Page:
E-Cigarette Vapours for Regulatory Compliance and Quality Control

September 1, 2016
David Barden, Caroline Widdowson, Hannah Calder
The Application Notebook

Issue 5

Page Number: 535–536

This study describes a simple, quick approach for the sampling and analysis of nicotine, impurities, and flavour compounds in e-cigarette vapours. Combining thermal desorption (TD) with gas chromatography–mass spectrometry (GC–MS) analysis results in a versatile screening method for tackling the challenge of regulatory compliance and quality control in this rapidly expanding industry.

Hannah Calder, Caroline Widdowson, and David Barden, Markes International

This study describes a simple, quick approach for the sampling and analysis of nicotine, impurities, and flavour compounds in e-cigarette vapours. Combining thermal desorption (TD) with gas chromatography–mass spectrometry (GC–MS) analysis results in a versatile screening method for tackling the challenge of regulatory compliance and quality control in this rapidly expanding industry.

The Need to Analyze E-Cigarette Vapours

E-cigarettes have seen a massive growth in popularity in recent years, and this has led agencies to tighten up regulatory requirements - specifically the EU Tobacco Products Directive (TPD), and an extension of the authority of the US Food and Drug Administration over regulation of tobacco products to include e-cigarettes.

These developments require e-cigarette manufacturers to submit information both on the chemical constituents of “e-liquids” and of the emissions resulting when e-cigarettes are activated. The compounds stipulated include major components such as nicotine and diethylene glycol, as well as minor components giving rise to health concerns, such as those resulting from combustion.

As well as regulatory compliance, VOC-profiling of e-liquids or e-cigarette vapour is valuable for quality control and product improvement - for example, by checking the consistency of levels of nicotine and flavour chemicals, or checking for contaminants.

In this investigation, we show how a simple, inexpensive approach employing sorbent tubes to sample organic vapours from e-cigarettes can be interfaced with TD–GC–MS for the rapid analysis of target VOCs and SVOCs. The result is a protocol that incorporates simple sampling, robust and automated analysis, flexibility in setting method parameters, and comprehensive data analysis, making it a simple solution to the challenge of regulatory compliance and quality control.Experimental Procedure

An e-cigarette was connected to a 3½” × ¼” o.d. “Odour/Sulphur” inert-coated stainless steel sorbent tube. This assembly was then connected to an Easy-VOC™ grab-sampler, the e-cigarette activated, and 50 mL of vapour collected over a period of 4 s (Figure 1).

Analysis of the tubes was carried out by TD–GC–MS, using a TD100‑xr™ thermal desorber, a ZB‑35HT column (tobacco-flavoured e‑liquid) or a VF-624ms column (menthol and blueberry-flavoured e‑liquid), and a quadrupole mass spectrometer used in scan mode.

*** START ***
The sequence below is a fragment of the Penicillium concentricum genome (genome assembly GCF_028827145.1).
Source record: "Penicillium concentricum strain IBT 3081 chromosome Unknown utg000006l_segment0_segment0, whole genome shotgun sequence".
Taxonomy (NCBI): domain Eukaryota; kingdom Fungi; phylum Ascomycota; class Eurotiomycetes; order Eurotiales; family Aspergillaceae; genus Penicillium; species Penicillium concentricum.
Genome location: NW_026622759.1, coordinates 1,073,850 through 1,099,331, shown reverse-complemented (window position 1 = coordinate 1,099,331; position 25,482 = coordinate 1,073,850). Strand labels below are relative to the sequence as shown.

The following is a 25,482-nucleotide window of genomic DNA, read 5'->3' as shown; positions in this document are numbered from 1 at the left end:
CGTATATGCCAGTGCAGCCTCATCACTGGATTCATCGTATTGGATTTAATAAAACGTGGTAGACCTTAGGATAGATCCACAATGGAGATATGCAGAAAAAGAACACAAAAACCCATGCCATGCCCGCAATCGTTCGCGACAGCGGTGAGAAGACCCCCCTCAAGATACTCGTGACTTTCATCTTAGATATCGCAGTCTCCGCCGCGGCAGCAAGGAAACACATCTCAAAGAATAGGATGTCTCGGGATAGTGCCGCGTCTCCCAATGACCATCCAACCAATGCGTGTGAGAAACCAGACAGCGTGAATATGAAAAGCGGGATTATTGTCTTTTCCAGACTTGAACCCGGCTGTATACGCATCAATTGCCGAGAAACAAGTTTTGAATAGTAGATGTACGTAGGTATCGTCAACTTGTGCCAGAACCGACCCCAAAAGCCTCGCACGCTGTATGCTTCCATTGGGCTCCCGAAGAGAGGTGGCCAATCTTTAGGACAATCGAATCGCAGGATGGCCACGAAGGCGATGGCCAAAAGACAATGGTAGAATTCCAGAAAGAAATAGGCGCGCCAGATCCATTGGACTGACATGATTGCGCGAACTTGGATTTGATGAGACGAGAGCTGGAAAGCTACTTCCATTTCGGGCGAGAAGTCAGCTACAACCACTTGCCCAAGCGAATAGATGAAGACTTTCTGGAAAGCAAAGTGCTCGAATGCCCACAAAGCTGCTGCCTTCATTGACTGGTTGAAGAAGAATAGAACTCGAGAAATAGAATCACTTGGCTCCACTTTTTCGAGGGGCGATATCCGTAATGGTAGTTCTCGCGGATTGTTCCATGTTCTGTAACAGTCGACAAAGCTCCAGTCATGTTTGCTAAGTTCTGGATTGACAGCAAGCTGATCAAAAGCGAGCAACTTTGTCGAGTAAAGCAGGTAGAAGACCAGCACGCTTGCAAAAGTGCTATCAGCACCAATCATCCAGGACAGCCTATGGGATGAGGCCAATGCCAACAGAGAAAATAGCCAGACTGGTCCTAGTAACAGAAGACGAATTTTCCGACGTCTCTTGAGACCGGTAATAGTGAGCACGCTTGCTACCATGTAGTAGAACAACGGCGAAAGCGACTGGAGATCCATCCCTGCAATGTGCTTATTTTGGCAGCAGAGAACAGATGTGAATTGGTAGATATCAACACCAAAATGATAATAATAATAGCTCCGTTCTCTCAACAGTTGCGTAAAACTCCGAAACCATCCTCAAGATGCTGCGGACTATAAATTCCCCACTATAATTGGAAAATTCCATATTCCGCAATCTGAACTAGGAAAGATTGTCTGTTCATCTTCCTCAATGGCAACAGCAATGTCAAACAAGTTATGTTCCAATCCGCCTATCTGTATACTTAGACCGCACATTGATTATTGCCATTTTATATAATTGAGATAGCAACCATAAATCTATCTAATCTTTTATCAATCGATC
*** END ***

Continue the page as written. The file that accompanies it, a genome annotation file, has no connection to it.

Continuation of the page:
For full analytical conditions, please see Markes International Application Note 118.

Analysis of E-Cigarette Vapours

The vapours released from the e-cigarette were analyzed in two separate studies with different-flavoured e-liquids. In both cases an Easy-VOC grab-sampler was used to pull the vapours from the e-cigarette directly into a sorbent tube, followed by TD–GC–MS analysis.

The first study used a “tobacco-flavoured” e-liquid (Figure 2), and found a number of trace-level components despite the very high concentrations of propylene glycol (#2) and glycerol (#6). These components included acrolein (#1), which (as well as nicotine [#9]) is present on both the EU and FDA lists of compounds of concern, and flavour/aroma compounds that may be of relevance to the consumer experience, such as levomenthol (#5) and ethyl vanillin (#11).

The second study used an e-liquid with a “menthol and blueberry” flavour. Initially, a high outlet split (that is, with a small proportion of the sample sent to the GC) was used to quantify the higher-loading compounds, including menthol (#31) and nicotine (#39), followed by a lower outlet split of the re-collected sample (Figure 3). This ensured a strong response from the lower-level flavour compounds, increasing their intensity relative to the heavily overloaded peaks for propylene glycol and glycerol.

It is worth noting that the use of inert-coated stainless steel tubes, combined with the inertness of the flow-path in Markes’ TD instruments, minimizes the loss of thermally labile species, such as sulphur compounds and monoterpenes (for example, α-pinene [#17], sabinene [#19], and β-pinene [#21] indicated in Figure 3).

Conclusions

This study has shown that sampling of e-cigarette vapours onto sorbent tubes using the Easy-VOC, followed by TD–GC–MS analysis, is a simple and easy approach that is suitable for assisting compliance with e-cigarette regulations by allowing the detection of a wide range of target VOCs and SVOCs. The same approach, because of the speed of sampling and analysis, is also valuable for quality-control and R&D in this and other food/fragrance applications.

A valuable feature of Markes’ TD instruments (including the TD100-xr used here) is the ability to automate re-collection of samples on the inlet and/or outlet splits. This can be used, for example, to analyze a single sample using multiple methods, which has obvious advantages for method development.

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